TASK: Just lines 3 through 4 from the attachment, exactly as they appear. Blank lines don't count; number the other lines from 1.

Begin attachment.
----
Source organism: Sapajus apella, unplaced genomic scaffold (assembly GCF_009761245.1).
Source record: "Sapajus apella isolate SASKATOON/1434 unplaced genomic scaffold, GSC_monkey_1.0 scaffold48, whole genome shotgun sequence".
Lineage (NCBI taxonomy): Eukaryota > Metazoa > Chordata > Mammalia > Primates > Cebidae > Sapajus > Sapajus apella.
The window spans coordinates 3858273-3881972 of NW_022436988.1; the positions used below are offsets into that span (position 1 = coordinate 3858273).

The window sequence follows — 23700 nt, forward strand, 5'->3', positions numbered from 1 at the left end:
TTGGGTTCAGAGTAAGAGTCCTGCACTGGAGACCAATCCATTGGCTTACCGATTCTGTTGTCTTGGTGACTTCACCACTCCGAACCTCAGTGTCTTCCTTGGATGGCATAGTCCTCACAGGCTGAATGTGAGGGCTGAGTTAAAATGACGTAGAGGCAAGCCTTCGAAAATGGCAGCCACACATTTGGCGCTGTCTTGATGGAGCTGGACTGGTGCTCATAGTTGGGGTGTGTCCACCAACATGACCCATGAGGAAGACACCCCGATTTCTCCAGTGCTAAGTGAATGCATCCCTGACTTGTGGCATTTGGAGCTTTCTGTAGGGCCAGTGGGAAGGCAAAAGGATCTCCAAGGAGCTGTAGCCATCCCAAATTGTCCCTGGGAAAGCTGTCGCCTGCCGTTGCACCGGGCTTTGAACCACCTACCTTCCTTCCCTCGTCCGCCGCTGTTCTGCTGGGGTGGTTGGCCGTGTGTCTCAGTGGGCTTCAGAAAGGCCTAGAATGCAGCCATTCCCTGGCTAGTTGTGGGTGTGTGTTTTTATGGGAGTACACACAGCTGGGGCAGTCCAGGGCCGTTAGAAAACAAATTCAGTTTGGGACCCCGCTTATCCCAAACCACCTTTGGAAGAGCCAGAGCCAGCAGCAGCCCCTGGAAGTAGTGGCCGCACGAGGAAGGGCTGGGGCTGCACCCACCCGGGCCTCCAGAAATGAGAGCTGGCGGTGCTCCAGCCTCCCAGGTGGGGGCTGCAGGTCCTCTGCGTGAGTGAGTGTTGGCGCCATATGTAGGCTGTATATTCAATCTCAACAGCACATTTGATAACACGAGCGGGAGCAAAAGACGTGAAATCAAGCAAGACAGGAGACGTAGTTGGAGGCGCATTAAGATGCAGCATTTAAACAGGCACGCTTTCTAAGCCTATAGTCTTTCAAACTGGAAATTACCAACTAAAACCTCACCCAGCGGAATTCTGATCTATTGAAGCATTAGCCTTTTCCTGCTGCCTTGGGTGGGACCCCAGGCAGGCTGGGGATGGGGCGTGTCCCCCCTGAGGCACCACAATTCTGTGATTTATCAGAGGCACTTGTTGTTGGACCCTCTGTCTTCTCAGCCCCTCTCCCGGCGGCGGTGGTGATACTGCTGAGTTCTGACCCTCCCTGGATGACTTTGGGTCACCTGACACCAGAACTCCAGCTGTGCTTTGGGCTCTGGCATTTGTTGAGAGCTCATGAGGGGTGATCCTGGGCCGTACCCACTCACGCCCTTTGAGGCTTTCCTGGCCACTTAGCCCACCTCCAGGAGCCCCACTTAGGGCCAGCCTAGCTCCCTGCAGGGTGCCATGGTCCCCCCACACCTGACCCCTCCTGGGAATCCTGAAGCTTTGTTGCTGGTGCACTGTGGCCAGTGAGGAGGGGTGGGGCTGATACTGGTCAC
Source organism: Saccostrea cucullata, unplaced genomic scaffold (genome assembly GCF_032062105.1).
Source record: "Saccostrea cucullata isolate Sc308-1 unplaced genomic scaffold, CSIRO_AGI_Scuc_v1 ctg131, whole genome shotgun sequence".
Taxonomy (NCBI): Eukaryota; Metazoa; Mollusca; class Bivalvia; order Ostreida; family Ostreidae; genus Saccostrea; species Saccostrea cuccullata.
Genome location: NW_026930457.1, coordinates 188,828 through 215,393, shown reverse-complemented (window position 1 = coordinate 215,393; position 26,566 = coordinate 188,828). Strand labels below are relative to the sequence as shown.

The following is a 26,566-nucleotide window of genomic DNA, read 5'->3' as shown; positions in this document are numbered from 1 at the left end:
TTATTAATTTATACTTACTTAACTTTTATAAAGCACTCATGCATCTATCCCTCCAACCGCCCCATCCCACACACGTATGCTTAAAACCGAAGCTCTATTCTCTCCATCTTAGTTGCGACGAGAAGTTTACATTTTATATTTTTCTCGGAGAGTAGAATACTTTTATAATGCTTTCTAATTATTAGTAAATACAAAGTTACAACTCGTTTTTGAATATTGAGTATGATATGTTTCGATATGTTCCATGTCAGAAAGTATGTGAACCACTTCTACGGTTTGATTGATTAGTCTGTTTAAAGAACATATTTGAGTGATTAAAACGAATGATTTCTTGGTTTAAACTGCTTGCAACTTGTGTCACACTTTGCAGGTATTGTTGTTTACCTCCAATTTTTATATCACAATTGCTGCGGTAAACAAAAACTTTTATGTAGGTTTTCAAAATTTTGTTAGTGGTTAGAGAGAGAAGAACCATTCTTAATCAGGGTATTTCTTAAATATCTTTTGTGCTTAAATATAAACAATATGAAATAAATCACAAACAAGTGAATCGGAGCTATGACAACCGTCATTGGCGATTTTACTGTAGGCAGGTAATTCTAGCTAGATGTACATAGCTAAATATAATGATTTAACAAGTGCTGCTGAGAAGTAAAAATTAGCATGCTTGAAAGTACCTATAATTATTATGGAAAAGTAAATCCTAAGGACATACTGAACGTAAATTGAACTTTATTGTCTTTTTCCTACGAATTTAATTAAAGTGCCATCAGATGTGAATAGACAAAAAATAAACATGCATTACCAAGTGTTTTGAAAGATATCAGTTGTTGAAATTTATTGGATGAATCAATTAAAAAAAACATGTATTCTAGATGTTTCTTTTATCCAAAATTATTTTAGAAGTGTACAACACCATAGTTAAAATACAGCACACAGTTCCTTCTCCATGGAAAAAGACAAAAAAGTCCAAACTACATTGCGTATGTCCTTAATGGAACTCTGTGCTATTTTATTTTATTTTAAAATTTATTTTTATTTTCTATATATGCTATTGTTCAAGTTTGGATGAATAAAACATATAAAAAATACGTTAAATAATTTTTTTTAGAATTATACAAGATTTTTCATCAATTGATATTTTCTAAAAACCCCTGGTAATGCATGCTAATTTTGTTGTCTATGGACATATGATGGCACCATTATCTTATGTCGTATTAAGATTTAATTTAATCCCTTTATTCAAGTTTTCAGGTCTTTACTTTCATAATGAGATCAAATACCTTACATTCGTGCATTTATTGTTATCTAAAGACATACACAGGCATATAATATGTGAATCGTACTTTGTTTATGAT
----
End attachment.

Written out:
Lineage (NCBI taxonomy): Eukaryota > Metazoa > Chordata > Mammalia > Primates > Cebidae > Sapajus > Sapajus apella.
The window spans coordinates 3858273-3881972 of NW_022436988.1; the positions used below are offsets into that span (position 1 = coordinate 3858273).